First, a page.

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Biographical entry Hirschfeld, Franz Konrad Saddler (1904 - 1987)

CBE 1978; MRCS 1929; FRCS 1932; BA Oxford 1930; MA 1949; FRACS 1948; LRCP 1929.

26 April 1904
Brisbane, Australia
10 March 1987
General surgeon and Thoracic surgeon


Franz Konrad Saddler Hirschfeld was born on 26 April 1904 in Brisbane, son of Dr Eugen Hirschfeld, a graduate of Strasbourg University, who emigrated to Australia in 1890, to become the first honorary bacteriologist to the Royal Brisbane Hospital and later honorary physician. Konrad was educated at Normal School and then at Brisbane Grammar School. He went to the University of Queensland with an open scholarship, then to Melbourne where he obtained first class honours in anatomy in 1926 and was awarded a Rhodes Scholarship in the following year. He graduated from Oxford in 1930 with first class honours in physiology and the Gotch Memorial Prize.

In 1931 he was house surgeon at the London Hospital and obtained his FRCS in 1932. He was surgical registrar and first assistant at the London, working with Henry Souttar, James Walton and Hugh Cairns. He went on to spend 18 months at the Brompton Hospital with Tudor Edwards and Price Thomas. He was appointed junior surgeon to the Royal Brisbane Hospital in 1938 with special interest in thoracic surgery and continued there until his retirement in 1964. Between 1941 and 1946 he served as specialist in the Australian Imperial Force.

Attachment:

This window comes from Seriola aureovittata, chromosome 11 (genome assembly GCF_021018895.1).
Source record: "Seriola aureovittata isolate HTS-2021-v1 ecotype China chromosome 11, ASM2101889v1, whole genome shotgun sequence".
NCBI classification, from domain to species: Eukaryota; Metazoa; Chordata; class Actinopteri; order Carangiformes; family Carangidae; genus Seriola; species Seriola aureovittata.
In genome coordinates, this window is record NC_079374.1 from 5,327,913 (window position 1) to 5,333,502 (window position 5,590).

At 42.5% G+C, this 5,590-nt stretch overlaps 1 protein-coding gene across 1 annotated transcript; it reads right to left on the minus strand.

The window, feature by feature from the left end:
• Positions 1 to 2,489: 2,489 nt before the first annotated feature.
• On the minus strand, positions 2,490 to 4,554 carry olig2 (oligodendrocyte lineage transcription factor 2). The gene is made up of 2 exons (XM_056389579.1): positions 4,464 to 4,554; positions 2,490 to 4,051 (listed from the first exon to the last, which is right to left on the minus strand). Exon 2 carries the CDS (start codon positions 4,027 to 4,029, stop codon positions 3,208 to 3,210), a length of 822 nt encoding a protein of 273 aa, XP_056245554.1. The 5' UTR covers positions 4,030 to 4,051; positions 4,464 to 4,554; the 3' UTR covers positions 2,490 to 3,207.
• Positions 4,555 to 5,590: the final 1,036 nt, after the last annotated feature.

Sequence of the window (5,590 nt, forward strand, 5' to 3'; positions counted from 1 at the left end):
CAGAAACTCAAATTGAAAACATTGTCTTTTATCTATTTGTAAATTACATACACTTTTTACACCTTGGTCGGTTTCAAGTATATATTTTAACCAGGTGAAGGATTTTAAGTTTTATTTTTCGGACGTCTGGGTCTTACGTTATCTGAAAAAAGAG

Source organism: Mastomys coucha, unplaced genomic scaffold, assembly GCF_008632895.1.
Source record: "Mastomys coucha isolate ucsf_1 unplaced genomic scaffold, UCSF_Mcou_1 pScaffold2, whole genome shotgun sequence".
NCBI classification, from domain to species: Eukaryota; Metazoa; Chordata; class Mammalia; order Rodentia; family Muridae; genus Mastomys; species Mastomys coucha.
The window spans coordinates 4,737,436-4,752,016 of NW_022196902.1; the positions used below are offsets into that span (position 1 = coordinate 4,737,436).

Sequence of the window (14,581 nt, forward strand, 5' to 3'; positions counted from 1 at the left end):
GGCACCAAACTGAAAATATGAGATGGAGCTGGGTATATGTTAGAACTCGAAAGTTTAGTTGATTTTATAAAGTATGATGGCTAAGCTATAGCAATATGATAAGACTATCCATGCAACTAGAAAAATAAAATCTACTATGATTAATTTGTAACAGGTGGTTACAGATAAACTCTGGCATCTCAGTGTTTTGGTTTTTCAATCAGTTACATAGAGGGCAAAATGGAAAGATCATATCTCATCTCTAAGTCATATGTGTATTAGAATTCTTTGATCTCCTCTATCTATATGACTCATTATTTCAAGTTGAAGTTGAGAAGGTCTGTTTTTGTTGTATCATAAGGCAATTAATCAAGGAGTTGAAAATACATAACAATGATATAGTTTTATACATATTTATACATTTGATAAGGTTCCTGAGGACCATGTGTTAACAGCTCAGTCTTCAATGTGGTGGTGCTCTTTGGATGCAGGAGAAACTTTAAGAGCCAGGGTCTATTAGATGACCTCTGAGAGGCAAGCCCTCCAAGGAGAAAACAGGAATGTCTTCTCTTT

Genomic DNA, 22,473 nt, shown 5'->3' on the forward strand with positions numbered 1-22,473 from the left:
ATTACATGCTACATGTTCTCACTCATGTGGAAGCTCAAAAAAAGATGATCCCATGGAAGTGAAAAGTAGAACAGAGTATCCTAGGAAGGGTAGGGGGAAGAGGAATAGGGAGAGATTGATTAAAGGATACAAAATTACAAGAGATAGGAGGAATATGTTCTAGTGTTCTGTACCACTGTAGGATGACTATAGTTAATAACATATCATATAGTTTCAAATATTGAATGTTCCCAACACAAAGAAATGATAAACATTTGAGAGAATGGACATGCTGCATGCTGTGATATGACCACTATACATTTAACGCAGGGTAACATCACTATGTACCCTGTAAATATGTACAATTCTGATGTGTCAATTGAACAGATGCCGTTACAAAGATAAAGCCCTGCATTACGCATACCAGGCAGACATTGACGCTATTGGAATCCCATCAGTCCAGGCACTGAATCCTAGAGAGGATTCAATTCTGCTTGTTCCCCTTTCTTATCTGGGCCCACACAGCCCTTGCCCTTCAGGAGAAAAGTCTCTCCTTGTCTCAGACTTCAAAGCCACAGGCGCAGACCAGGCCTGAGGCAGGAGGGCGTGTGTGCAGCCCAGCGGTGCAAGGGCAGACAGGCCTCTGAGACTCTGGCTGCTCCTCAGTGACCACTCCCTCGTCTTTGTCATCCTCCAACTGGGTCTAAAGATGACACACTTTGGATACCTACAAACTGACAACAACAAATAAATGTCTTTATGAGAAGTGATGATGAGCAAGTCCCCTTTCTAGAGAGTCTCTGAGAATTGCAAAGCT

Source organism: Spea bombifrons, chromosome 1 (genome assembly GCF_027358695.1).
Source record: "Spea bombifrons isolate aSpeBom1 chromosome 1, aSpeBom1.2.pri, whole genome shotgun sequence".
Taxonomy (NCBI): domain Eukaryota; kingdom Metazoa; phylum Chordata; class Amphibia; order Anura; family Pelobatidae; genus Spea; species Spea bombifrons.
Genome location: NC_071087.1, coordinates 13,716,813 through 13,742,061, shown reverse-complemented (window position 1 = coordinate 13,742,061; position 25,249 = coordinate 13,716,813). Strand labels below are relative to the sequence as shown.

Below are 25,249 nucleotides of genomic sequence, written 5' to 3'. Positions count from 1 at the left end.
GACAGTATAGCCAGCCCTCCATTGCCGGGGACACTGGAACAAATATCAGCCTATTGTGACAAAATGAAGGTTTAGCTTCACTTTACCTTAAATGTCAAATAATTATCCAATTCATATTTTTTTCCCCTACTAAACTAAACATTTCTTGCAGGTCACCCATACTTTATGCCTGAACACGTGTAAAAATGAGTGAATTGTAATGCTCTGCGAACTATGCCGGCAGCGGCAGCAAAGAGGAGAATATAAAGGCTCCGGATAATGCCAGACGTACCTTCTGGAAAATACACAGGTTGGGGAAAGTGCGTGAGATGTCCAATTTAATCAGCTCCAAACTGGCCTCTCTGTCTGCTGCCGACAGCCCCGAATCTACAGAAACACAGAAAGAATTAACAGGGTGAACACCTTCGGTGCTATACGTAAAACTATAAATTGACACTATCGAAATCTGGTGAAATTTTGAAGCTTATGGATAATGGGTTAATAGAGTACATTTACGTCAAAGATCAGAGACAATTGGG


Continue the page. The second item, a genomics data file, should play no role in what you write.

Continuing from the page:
He was a formidable and colourful character and a hard taskmaster. He pioneered thoracic surgery in Queensland and performed the first successful pneumonectomy and oesophagectomy in the State. He held many posts in the University and the Australian Thoracic Society. He was active in undergraduate and postgraduate teaching and in examining. In recognition of these services he was made a Life Governor of the Australian Postgraduate Medical Federation, Fellow of the Australian Medical Association, CBE (1978) and honorary doctorate of surgery (1982).

His other interests included rowing - for the Universities of Queensland, Melbourne and New College, Oxford. He was a keen student of medical history and the Medical History Museum at Queensland Medical School, of which he was curator, housed one of the finest collections of old surgical instruments and medical equipment in Australia. While in the Army he became an expert on military footwear and from 1958 to 1962 he was the official advisor on footwear to the Pacific Island Regiment. He listed his hobbies as chutney-making (for which he won prizes) and reading. He was unpretentious, with an enquiring mind and an utterly honourable man. In 1939 he married Brigid Cooney and they had four daughters, Mary, Geraldine, Brigid and Roisin. The eldest, Mary, is a medical practitioner. He died on 10 March 1987 aged 82.

Sources used to compile this entry: [Med J Aust 1987, 147, 516-7].

The Royal College of Surgeons of England